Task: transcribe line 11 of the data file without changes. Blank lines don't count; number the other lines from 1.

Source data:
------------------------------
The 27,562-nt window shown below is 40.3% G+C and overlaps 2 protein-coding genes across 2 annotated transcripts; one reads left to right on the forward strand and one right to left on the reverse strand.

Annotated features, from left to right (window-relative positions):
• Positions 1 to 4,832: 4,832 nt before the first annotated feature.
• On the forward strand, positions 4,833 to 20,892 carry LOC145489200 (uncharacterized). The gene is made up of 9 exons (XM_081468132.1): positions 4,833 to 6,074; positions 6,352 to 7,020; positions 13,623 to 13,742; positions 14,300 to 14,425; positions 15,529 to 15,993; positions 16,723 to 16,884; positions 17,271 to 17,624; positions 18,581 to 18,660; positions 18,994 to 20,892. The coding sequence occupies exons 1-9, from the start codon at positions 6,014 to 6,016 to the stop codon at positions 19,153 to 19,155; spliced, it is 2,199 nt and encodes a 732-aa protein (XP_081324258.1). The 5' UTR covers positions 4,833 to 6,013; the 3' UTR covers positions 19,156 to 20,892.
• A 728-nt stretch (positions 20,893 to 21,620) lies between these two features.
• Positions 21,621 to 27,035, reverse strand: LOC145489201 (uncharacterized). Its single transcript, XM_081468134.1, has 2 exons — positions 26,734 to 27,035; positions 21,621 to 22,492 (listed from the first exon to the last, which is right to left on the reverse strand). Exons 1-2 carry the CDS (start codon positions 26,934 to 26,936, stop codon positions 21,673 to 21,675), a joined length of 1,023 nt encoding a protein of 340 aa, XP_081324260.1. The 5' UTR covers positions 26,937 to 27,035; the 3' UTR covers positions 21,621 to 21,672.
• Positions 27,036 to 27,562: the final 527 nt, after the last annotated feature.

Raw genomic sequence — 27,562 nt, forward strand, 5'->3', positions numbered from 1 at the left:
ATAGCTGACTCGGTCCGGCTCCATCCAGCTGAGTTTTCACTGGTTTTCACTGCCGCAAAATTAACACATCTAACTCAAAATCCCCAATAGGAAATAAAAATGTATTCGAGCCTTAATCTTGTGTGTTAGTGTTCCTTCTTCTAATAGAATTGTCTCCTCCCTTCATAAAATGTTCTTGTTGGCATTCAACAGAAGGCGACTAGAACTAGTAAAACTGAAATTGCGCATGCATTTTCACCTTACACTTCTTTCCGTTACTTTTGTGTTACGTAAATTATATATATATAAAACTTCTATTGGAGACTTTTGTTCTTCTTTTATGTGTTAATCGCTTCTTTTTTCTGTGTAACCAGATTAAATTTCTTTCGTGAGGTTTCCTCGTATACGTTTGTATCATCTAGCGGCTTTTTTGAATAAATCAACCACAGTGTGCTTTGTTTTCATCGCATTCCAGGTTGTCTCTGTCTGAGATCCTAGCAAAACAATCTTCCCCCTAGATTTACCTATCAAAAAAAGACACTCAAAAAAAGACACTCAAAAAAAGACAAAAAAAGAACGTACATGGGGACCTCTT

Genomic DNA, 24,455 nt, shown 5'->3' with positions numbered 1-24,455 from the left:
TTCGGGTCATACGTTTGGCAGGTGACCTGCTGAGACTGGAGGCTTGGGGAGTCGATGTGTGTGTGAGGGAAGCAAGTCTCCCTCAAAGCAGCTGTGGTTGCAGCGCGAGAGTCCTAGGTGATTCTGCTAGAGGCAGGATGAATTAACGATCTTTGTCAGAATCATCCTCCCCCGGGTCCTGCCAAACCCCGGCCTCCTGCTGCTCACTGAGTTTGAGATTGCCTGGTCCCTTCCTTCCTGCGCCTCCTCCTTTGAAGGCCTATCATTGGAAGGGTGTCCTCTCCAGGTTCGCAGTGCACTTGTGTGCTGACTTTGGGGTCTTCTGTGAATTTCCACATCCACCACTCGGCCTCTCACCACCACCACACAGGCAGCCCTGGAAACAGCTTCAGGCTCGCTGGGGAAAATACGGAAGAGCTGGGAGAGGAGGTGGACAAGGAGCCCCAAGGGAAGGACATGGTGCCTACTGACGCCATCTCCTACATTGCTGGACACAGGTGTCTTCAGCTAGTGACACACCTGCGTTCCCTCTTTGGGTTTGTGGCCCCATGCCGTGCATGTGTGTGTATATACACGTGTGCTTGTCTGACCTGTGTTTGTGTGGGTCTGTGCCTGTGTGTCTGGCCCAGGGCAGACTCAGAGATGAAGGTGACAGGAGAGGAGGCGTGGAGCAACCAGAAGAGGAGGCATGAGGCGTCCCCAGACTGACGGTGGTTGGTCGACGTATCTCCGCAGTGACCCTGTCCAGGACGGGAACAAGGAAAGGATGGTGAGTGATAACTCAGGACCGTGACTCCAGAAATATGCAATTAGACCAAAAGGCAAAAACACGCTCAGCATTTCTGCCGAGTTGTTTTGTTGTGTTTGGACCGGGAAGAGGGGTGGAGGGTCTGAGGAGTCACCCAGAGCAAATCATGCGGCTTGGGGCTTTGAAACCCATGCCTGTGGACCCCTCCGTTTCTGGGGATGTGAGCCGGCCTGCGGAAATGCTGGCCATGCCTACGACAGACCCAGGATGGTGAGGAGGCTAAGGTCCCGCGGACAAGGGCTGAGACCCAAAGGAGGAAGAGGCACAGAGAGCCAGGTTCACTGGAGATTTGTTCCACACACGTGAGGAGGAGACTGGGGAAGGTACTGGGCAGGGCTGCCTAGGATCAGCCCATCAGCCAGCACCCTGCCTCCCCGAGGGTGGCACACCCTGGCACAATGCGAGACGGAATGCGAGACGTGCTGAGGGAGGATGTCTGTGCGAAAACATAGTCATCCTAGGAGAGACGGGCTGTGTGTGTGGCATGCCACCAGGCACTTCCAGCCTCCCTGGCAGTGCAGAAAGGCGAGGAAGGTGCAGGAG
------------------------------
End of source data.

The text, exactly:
TTCGGGTCATACGTTTGGCAGGTGACCTGCTGAGACTGGAGGCTTGGGGAGTCGATGTGTGTGTGAGGGAAGCAAGTCTCCCTCAAAGCAGCTGTGGTTGCAGCGCGAGAGTCCTAGGTGATTCTGCTAGAGGCAGGATGAATTAACGATCTTTGTCAGAATCATCCTCCCCCGGGTCCTGCCAAACCCCGGCCTCCTGCTGCTCACTGAGTTTGAGATTGCCTGGTCCCTTCCTTCCTGCGCCTCCTCCTTTGAAGGCCTATCATTGGAAGGGTGTCCTCTCCAGGTTCGCAGTGCACTTGTGTGCTGACTTTGGGGTCTTCTGTGAATTTCCACATCCACCACTCGGCCTCTCACCACCACCACACAGGCAGCCCTGGAAACAGCTTCAGGCTCGCTGGGGAAAATACGGAAGAGCTGGGAGAGGAGGTGGACAAGGAGCCCCAAGGGAAGGACATGGTGCCTACTGACGCCATCTCCTACATTGCTGGACACAGGTGTCTTCAGCTAGTGACACACCTGCGTTCCCTCTTTGGGTTTGTGGCCCCATGCCGTGCATGTGTGTGTATATACACGTGTGCTTGTCTGACCTGTGTTTGTGTGGGTCTGTGCCTGTGTGTCTGGCCCAGGGCAGACTCAGAGATGAAGGTGACAGGAGAGGAGGCGTGGAGCAACCAGAAGAGGAGGCATGAGGCGTCCCCAGACTGACGGTGGTTGGTCGACGTATCTCCGCAGTGACCCTGTCCAGGACGGGAACAAGGAAAGGATGGTGAGTGATAACTCAGGACCGTGACTCCAGAAATATGCAATTAGACCAAAAGGCAAAAACACGCTCAGCATTTCTGCCGAGTTGTTTTGTTGTGTTTGGACCGGGAAGAGGGGTGGAGGGTCTGAGGAGTCACCCAGAGCAAATCATGCGGCTTGGGGCTTTGAAACCCATGCCTGTGGACCCCTCCGTTTCTGGGGATGTGAGCCGGCCTGCGGAAATGCTGGCCATGCCTACGACAGACCCAGGATGGTGAGGAGGCTAAGGTCCCGCGGACAAGGGCTGAGACCCAAAGGAGGAAGAGGCACAGAGAGCCAGGTTCACTGGAGATTTGTTCCACACACGTGAGGAGGAGACTGGGGAAGGTACTGGGCAGGGCTGCCTAGGATCAGCCCATCAGCCAGCACCCTGCCTCCCCGAGGGTGGCACACCCTGGCACAATGCGAGACGGAATGCGAGACGTGCTGAGGGAGGATGTCTGTGCGAAAACATAGTCATCCTAGGAGAGACGGGCTGTGTGTGTGGCATGCCACCAGGCACTTCCAGCCTCCCTGGCAGTGCAGAAAGGCGAGGAAGGTGCAGGAG